Arlington County Manager Mark Schwartz reiterated today that the County is in the early stages of examining an innovative proposal to introduce on-demand ridesharing service to keep some neighborhoods connected to transit where bus ridership is too low to justify fixed-route bus service.
“The Transit Development Plan recently adopted by the County Board asks us to review the viability of a plan to institute an on-demand ridesharing service to serve ART routes in north and south Arlington where bus ridership is low,” Schwartz said. “Our goal is to review a possible way to encourage transit ridership, increase efficiency and reduce costs. This is just an option we are studying – we must overcome many challenges and answer many questions before we could consider implementing this proposal. A recent press account quoted a County staff person as saying, incorrectly, that we will be subsidizing this service. No such decision has been made at this preliminary stage of analysis.”
Schwartz noted that the approach is being studied by jurisdictions across the nation.
The TDP proposes the on-demand ridesharing service as one possible solution to the challenge of low bus ridership on the County’s Arlington Transit (ART) buses in specific neighborhoods of north and south Arlington. The TDP outlines a process of reconfiguring those low productivity bus routes and potentially adding the on-demand service in areas that would no longer be served by ART. If the County Board approves the service, it would be launched no earlier than FY 2019.
In the TDP, a state-mandated plan for County-wide transit service, the new service is being analyzed for the following neighborhoods, where bus ridership does not meet our productivity standards (at least 15 passengers per hour):
- Rock Spring, Williamsburg Middle School, and Dominion Hills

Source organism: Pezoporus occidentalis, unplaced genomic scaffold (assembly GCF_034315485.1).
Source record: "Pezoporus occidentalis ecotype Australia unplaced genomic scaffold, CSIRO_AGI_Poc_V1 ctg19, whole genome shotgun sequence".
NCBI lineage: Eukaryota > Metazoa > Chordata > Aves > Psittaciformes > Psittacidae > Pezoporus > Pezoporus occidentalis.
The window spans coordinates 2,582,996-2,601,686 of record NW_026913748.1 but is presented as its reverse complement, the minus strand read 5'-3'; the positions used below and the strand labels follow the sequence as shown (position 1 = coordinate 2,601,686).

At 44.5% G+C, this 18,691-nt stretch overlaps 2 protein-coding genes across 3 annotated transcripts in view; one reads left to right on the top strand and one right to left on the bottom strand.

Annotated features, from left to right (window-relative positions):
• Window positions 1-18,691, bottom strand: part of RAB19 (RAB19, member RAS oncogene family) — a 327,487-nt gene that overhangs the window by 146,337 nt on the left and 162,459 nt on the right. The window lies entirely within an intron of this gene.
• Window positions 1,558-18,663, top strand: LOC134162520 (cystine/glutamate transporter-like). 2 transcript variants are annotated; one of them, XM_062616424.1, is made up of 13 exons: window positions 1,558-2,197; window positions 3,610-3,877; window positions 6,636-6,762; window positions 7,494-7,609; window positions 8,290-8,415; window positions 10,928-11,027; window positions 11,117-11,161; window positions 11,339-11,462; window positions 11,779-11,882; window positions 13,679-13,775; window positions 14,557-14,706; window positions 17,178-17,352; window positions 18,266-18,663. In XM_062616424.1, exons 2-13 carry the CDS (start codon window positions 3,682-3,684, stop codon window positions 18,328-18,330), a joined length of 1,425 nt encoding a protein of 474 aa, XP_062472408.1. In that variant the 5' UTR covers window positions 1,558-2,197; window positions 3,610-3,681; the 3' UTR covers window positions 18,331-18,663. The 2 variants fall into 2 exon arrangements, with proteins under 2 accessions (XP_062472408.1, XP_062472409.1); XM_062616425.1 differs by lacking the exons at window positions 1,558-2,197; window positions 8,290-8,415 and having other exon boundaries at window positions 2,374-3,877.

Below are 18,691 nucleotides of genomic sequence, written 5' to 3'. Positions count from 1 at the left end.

- Chain Bridge Forest, Rivercrest, Bellevue Forest, Gulf Branch, and Stafford-Albermarle-Glebe
- Douglas Park, Nauck, and Arlington Village
The proposed service could connect these areas to a transit center, such as the Ballston or East Falls Church Metrorail stations, or to a transit corridor, such as Columbia Pike. One option being reviewed is possible service between 9 a.m. and 3 p.m., Monday through Friday, for those not within walking distance of a bus route providing service during those hours.
The shared ride service, if adopted, would be accessible to all. Rides could be grouped, and would be booked using a smartphone app. The County is looking at incorporating STAR – the paratransit component of ART – into this possible on-demand service to ensure accessibility to people with disabilities, and is looking at ways to book rides for those without smartphones.
Given the preliminary nature of the review, the County has not determined a transportation provider for the proposed service, but any provider would have to meet similar safety and background requirements that our current ART/STAR providers meet.
Details of the service, and its costs, will require further analysis. Once the analysis is completed, the County will evaluate the possibility of subsidizing the cost of the rides to users.
To learn more about the TDP, visit the County website